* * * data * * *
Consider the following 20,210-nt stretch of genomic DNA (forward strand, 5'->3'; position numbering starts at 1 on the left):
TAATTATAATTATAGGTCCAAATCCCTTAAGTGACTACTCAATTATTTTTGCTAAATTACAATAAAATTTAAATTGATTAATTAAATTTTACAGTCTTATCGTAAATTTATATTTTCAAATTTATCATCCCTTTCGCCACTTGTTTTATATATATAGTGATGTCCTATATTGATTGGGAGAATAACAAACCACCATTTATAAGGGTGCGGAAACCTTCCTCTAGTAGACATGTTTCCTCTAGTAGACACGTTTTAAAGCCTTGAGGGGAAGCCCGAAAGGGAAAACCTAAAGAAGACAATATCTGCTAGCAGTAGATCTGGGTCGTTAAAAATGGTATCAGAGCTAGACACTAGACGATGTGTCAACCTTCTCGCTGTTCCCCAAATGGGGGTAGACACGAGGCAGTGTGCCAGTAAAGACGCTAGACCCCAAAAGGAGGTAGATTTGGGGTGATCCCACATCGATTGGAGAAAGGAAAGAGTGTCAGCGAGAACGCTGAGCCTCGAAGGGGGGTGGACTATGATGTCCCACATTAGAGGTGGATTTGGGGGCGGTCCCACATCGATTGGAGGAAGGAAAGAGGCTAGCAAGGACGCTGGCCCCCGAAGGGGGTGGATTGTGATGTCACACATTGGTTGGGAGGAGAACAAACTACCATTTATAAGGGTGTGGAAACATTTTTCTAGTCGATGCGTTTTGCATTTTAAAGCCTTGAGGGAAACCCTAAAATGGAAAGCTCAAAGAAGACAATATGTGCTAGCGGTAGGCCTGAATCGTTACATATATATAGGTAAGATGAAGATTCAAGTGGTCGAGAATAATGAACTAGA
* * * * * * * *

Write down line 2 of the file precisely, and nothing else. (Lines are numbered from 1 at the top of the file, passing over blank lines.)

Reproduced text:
TAATTATAATTATAGGTCCAAATCCCTTAAGTGACTACTCAATTATTTTTGCTAAATTACAATAAAATTTAAATTGATTAATTAAATTTTACAGTCTTATCGTAAATTTATATTTTCAAATTTATCATCCCTTTCGCCACTTGTTTTATATATATAGTGATGTCCTATATTGATTGGGAGAATAACAAACCACCATTTATAAGGGTGCGGAAACCTTCCTCTAGTAGACATGTTTCCTCTAGTAGACACGTTTTAAAGCCTTGAGGGGAAGCCCGAAAGGGAAAACCTAAAGAAGACAATATCTGCTAGCAGTAGATCTGGGTCGTTAAAAATGGTATCAGAGCTAGACACTAGACGATGTGTCAACCTTCTCGCTGTTCCCCAAATGGGGGTAGACACGAGGCAGTGTGCCAGTAAAGACGCTAGACCCCAAAAGGAGGTAGATTTGGGGTGATCCCACATCGATTGGAGAAAGGAAAGAGTGTCAGCGAGAACGCTGAGCCTCGAAGGGGGGTGGACTATGATGTCCCACATTAGAGGTGGATTTGGGGGCGGTCCCACATCGATTGGAGGAAGGAAAGAGGCTAGCAAGGACGCTGGCCCCCGAAGGGGGTGGATTGTGATGTCACACATTGGTTGGGAGGAGAACAAACTACCATTTATAAGGGTGTGGAAACATTTTTCTAGTCGATGCGTTTTGCATTTTAAAGCCTTGAGGGAAACCCTAAAATGGAAAGCTCAAAGAAGACAATATGTGCTAGCGGTAGGCCTGAATCGTTACATATATATAGGTAAGATGAAGATTCAAGTGGTCGAGAATAATGAACTAGA